It’s important to note that both with gingivitis and periodontitis, there is a link to increased risk of strokes and heart attacks if left untreated.

Erosion of Enamel

When plaque and tartar are left on the teeth, the bacteria and acids in these substances can begin to break down tooth enamel. This break down will create holes in tooth, more commonly known as cavities.


We all know what a cavity is right? As noted, it is a hole in the tooth, caused by bacteria, and the erosion of the tooth enamel.

Once a cavity occurs, there is only one way to get rid of it – dentists and needles and drills oh my!

Tooth Loss

And finally, if all of the above conditions are not treated, teeth may begin to loosen and eventually fall out.

Preventing Plaque and Tartar

Now that you know a little bit more about what can happen if plaque and tartar are not removed from your teeth, let’s take a look at the ways you can prevent it, and the other conditions it can lead to.

Proper Dental Hygiene

Practicing proper dental hygiene is the key to preventing plaque and tartar from forming on your teeth. In particular, following these steps at night before you go to bed, will prevent the formation of plaque and tartar while you sleep.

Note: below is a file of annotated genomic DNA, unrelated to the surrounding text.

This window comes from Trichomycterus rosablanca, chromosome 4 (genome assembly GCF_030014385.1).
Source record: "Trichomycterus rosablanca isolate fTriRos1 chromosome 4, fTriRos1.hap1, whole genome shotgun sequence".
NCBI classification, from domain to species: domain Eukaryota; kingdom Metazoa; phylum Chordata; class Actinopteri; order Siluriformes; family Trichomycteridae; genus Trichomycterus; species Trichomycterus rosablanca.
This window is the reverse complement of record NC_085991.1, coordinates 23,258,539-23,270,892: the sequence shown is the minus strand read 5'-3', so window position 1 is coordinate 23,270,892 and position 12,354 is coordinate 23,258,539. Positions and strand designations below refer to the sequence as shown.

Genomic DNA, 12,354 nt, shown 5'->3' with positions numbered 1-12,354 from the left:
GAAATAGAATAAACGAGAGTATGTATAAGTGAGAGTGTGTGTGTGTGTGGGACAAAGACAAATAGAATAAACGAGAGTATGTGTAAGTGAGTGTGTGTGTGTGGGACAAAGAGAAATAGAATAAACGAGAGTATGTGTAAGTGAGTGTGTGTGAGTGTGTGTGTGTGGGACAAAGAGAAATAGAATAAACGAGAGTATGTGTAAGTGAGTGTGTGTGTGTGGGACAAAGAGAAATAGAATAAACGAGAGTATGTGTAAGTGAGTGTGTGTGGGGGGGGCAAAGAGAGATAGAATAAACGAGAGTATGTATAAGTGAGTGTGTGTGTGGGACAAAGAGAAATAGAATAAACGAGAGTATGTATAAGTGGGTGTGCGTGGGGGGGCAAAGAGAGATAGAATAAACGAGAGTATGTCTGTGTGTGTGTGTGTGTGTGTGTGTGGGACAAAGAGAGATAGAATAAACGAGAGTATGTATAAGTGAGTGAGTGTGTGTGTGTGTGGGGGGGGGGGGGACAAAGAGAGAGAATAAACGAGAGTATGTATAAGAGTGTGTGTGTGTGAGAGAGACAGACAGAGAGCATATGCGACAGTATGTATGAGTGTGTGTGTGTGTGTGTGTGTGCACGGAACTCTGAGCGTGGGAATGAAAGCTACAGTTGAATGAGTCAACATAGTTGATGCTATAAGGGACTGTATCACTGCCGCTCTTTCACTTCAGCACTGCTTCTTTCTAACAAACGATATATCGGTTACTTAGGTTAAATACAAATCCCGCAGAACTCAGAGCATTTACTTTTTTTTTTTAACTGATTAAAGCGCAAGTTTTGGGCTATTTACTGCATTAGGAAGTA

Flossing is a very important part of dental hygiene. Because plaque is an invisible threat, you won’t be able to see whether or not it has gotten in between teeth. A toothbrush alone is not enough to get into those tiny spaces where bacteria can hide.

Dental floss can get into the nooks and crannies between teeth, to help dislodge food particles, and strip out plaque and bacteria.


Giving your teeth a thorough brushing at least twice a day will help to remove plaque buildup from your teeth. Spend at least two minutes brushing each tooth front to back, and finish up by gently brushing along the gum line to dislodge any remaining food particles. It’s also helpful to brush your tongue to remove food and bacteria buildup that occurs throughout the day.

It’s important to note that you should not brush your teeth and gums too hard – gentle is best, otherwise you run the risk of actually grinding bacteria into teeth and gums.